Your example creates links in proper that look for a subdirectory named actual under the current directory, rather than your intended parent-of-both.


Symbolic links can be tricky.  In essence, a symbolic link is a file that contains a filename/pathname for another file (and that is flagged for special treatment).  If the pathname in the link file begins with ‘/’, then it is treated as an absolute pathname, and things are fairly straightforward.  If it doesn’t begin with a slash, it is treated as a relative pathname — relative to the directory where the link is located.  (This is true whether or not the name contains slashes.)  So, you created proper/file–1.txt as a link to “actual/file–1.txt”, and when you tried to access it, the system tried to access proper/actual/file–1.txt.  You should have said

ln –s  ../actual/file–1.txt  ../actual/file–2.txt  proper

By the way, you didn’t need the touch commands.  echo "file 1" > actual/file–1.txt is sufficient to create actual/file–1.txt.


A related issue, and it may be obvious to many, but stumped me for a few minutes: if you're creating a symlink within a directory that is itself symlinked, or there's a symlink within the path of the current working directory, you might run in to problems with symlinks not working.

Use cd .. and ls -l repeatedly, to see if your parent directories are themselves symlinked.

If you need to create a symlink, cd to the original Target directory, and create new symlinks there, so the relative paths are accurate.

Or to put it another way: the relative path is from the Origin to the Target. If the Origin is subsequently symlinked, that's OK. But you might run in to problems setting up a new Origin link_name within a directory that is itself somehow symlinked.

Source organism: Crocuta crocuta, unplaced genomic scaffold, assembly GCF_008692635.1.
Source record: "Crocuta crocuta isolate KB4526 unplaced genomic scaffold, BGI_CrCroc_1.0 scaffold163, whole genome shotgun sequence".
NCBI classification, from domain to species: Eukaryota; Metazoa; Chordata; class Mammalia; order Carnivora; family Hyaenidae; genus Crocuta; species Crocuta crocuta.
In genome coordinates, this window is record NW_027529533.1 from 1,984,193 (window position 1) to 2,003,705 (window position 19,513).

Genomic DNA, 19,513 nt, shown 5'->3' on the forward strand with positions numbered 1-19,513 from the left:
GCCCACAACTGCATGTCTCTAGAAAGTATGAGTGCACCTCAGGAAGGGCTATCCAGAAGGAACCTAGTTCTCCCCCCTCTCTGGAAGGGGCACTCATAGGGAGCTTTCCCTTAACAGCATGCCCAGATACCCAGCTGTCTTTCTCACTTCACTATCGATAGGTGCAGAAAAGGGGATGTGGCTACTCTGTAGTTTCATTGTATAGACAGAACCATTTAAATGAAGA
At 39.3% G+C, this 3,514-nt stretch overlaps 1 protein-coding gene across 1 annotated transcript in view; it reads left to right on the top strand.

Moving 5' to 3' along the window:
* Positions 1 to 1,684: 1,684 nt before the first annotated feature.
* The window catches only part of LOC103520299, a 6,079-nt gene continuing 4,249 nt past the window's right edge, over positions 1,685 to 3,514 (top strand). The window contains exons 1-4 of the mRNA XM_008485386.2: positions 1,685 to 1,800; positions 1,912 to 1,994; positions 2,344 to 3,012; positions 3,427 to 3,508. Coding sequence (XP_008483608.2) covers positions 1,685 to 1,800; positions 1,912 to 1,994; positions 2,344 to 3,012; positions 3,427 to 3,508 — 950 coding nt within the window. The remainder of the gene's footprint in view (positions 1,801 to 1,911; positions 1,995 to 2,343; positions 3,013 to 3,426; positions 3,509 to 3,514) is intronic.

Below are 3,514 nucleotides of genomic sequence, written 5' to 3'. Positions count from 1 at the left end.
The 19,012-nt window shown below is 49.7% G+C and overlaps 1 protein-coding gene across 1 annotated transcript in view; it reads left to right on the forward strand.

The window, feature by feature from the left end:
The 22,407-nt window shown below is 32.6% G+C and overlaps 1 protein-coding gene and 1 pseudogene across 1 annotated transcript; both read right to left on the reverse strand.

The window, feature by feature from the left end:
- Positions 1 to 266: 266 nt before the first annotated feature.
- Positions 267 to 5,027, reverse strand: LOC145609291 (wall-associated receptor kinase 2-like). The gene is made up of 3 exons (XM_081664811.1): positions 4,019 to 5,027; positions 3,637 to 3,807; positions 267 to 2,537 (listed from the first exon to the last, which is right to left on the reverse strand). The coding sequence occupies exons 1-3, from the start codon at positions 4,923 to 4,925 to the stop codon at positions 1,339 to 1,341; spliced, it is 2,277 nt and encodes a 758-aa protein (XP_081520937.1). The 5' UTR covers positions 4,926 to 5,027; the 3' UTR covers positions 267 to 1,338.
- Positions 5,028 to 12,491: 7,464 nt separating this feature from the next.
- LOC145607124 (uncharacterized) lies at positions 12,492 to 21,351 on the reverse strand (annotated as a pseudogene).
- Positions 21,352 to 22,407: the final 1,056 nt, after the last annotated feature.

• 1
    Instead of "cd .. and ls -l repeatedly", you could use namei -mox $PWD. Another useful way to find out if there are symlinks along the path is to use pwd -P, which gives you a path to the current directory which does not contain any symlinks (so if pwd and pwd -P give different output, you know there is a symlink somewhere along the way).
    – Ansa211
    Commented Nov 23, 2017 at 11:25

When you try to create a link to a file that doesn't exist (or you've given the path incorrectly) ln -s doesn't throw an error. It creates a link but when you try 'cat' on that link it says no file found. Even when you can see it using ls. In such cases always double-check your file path.

ubuntu@ip-172-31-80-155:~/lab5$ ln -s etc/ufw/ufw.conf link1
ubuntu@ip-172-31-80-155:~/lab5$ ls -al
total 5360
drwxrwxr-x 2 ubuntu ubuntu    4096 Mar  9 18:56 .
drwxr-xr-x 7 ubuntu ubuntu    4096 Mar  9 18:42 ..
-rwxr--r-- 1 ubuntu ubuntu 5478400 Mar  9 18:32 backup.tar
lrwxrwxrwx 1 ubuntu ubuntu      16 Mar  9 18:56 link1 -> etc/ufw/ufw.conf
ubuntu@ip-172-31-80-155:~/lab5$ cat link1
cat: link1: No such file or directory

Because the file etc/ufw/ufw.conf doesn't exist. The correct path is /etc/ufw/ufw.conf

ubuntu@ip-172-31-80-155:~/lab5$ ln -s /etc/ufw/ufw.conf link2
ubuntu@ip-172-31-80-155:~/lab5$ ls -l
total 5352
-rwxr--r-- 1 ubuntu ubuntu 5478400 Mar  9 18:32 backup.tar
lrwxrwxrwx 1 ubuntu ubuntu      16 Mar  9 18:56 link1 -> etc/ufw/ufw.conf
lrwxrwxrwx 1 ubuntu ubuntu      17 Mar  9 19:00 link2 -> /etc/ufw/ufw.conf
ubuntu@ip-172-31-80-155:~/lab5$ cat link2
# /etc/ufw/ufw.conf

# Set to yes to start on boot. If setting this remotely, be sure to add a rule
# to allow your remote connection before starting ufw. Eg: 'ufw allow 22/tcp'

# Please use the 'ufw' command to set the loglevel. Eg: 'ufw logging medium'.
# See 'man ufw' for details.
  • There is already a better answer, and the first part, that ln -s "sometimes" doesn't check for the existence of the target is just wrong.
    – RalfFriedl
    Commented Mar 9, 2019 at 19:24